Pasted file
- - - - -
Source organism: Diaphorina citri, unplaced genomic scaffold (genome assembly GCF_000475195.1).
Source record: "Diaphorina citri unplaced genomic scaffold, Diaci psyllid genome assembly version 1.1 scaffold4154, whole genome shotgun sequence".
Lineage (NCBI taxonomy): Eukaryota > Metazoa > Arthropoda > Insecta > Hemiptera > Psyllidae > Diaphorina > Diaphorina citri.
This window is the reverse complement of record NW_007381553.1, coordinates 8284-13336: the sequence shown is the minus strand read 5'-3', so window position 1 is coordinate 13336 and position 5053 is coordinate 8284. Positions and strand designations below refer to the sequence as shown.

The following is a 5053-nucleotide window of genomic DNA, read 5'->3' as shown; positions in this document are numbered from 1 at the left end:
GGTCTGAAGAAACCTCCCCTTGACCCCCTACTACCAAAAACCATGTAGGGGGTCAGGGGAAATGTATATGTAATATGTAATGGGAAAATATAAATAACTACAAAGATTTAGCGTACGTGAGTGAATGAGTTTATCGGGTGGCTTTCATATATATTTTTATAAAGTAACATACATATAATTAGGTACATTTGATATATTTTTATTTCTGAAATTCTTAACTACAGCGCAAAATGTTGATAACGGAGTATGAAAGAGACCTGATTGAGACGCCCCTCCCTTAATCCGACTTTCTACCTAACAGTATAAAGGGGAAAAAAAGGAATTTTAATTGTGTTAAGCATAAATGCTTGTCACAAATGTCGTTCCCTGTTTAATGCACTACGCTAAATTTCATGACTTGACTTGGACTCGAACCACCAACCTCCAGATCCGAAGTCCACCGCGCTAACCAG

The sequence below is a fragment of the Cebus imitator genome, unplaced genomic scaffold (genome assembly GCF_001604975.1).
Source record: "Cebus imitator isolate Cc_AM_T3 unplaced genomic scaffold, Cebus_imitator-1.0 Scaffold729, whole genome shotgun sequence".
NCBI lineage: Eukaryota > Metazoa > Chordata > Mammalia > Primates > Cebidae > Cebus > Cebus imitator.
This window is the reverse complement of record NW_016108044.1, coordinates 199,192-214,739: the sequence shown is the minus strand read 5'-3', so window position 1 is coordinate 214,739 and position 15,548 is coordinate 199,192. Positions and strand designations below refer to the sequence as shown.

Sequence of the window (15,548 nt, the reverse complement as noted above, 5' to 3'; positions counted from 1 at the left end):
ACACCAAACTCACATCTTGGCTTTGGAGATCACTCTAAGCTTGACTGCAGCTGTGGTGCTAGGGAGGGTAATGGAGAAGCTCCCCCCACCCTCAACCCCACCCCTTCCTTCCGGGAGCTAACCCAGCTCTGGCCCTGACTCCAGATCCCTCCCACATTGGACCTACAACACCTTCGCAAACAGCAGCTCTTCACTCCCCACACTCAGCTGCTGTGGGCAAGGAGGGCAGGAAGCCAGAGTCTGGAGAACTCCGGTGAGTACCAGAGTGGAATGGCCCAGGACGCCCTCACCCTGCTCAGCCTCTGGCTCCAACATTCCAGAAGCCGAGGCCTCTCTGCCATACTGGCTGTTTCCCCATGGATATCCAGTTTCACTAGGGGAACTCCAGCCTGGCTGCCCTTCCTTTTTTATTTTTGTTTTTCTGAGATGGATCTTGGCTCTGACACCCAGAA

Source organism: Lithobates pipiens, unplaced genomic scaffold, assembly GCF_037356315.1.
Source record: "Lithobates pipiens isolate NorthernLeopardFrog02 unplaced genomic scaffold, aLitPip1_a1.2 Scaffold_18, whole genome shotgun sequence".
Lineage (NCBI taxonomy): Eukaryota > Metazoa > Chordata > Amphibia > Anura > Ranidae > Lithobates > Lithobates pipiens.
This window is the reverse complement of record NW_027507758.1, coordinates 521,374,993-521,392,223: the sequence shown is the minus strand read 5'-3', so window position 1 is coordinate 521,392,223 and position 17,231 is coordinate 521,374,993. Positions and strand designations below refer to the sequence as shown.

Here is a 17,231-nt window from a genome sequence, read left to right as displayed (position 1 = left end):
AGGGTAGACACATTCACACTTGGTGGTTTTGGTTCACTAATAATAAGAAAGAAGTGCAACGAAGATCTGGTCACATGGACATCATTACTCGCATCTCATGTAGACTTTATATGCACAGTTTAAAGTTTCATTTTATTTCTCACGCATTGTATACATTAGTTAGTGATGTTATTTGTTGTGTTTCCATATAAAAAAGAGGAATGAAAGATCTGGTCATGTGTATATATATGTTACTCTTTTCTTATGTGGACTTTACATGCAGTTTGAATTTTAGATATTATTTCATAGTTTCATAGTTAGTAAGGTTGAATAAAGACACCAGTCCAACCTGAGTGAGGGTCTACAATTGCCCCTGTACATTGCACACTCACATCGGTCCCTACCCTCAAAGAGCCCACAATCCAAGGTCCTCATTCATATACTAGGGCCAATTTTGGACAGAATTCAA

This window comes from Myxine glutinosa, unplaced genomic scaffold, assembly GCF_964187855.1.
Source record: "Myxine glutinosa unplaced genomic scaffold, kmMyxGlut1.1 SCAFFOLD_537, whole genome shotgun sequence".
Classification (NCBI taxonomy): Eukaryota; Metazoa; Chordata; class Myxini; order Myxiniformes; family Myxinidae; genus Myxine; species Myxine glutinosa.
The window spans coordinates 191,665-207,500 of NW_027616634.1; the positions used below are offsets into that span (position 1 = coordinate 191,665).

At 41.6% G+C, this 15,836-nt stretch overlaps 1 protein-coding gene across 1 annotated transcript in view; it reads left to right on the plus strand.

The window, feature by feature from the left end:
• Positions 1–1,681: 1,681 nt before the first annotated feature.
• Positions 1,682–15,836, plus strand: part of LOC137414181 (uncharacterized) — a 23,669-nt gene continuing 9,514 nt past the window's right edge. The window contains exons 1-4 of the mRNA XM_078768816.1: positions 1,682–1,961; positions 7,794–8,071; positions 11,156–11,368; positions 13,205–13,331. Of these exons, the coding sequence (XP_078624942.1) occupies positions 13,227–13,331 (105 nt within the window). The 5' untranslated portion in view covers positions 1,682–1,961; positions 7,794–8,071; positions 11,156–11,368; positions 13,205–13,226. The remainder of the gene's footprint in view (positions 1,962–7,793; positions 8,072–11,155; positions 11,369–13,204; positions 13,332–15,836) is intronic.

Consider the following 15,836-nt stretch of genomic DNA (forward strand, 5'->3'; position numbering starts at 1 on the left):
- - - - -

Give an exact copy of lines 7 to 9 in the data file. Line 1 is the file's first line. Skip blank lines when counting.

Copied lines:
The sequence below is a fragment of the Cebus imitator genome, unplaced genomic scaffold (genome assembly GCF_001604975.1).
Source record: "Cebus imitator isolate Cc_AM_T3 unplaced genomic scaffold, Cebus_imitator-1.0 Scaffold729, whole genome shotgun sequence".
NCBI lineage: Eukaryota > Metazoa > Chordata > Mammalia > Primates > Cebidae > Cebus > Cebus imitator.